Oil price hits one-month high after US launches missile strike on Syria

Syria has limited oil production, but its location in the Middle East sparked broader worries that the conflict might spread and disrupt oil shipments elsewhere

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The price of oil briefly rallied more than 2 per cent to its highest level in around a month on Friday after the US launched a missile strike on Syria, triggering a fall in stocks and the dollar.

Donald Trump  ordered the firing of 59 cruise missiles at a military target in the country – a swift retaliatory blow for the President Bashar al-Assad’s alleged use of chemical weapons on civilians earlier in the week.

Brent crude futures rose to just over $56 a barrel after the attack, but later eased back according to Reuters, with analysts saying that the attack had not disrupted supplies.

According to the new agency, Syria has limited oil production, but its location in the Middle East and links with big oil producers had sparked broader worries that the conflict might spread and disrupt oil shipments elsewhere.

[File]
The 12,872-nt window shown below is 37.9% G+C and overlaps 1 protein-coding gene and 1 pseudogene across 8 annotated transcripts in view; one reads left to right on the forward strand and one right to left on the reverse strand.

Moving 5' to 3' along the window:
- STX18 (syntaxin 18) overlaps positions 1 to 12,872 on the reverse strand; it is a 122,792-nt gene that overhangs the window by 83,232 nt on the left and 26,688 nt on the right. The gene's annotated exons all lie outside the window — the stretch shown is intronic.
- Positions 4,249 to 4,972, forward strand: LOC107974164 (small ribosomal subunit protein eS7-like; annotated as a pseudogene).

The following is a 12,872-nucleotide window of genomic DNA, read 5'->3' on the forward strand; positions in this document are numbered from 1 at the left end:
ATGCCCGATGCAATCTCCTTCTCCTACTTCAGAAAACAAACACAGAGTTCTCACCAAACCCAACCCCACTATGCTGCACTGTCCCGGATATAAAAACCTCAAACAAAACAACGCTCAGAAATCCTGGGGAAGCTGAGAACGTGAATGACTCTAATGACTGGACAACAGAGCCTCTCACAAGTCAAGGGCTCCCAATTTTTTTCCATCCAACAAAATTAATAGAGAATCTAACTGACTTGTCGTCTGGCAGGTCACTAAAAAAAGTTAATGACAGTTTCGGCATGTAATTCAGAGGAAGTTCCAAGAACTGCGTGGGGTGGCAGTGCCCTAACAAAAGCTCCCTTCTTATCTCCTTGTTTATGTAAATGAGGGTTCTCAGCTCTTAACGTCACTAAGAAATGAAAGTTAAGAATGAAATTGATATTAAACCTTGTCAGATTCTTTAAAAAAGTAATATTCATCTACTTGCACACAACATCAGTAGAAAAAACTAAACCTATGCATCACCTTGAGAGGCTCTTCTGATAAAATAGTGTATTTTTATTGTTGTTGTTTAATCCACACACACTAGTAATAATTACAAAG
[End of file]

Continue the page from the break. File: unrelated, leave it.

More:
The barrage of Tomahawk missiles, fired from two US Navy vessels located in the Mediterranean Sea, targeted Al Shayrat air base in the central city of Homs, from which Syrian aircraft staged Tuesday’s chemical weapons attack, which killed up to 100 people. 

Elsewhere in financial markets the dollar fell overnight, but US stocks were little changed on Friday morning.

Assets considered safest during periods of geopolitical uncertainty, including gold, Japan’s yen and some government bonds, rose.

The yield on the 10-year US Treasury fell to 2.3 per cent, a level last seen in November. Yields fall as bond prices rise.  

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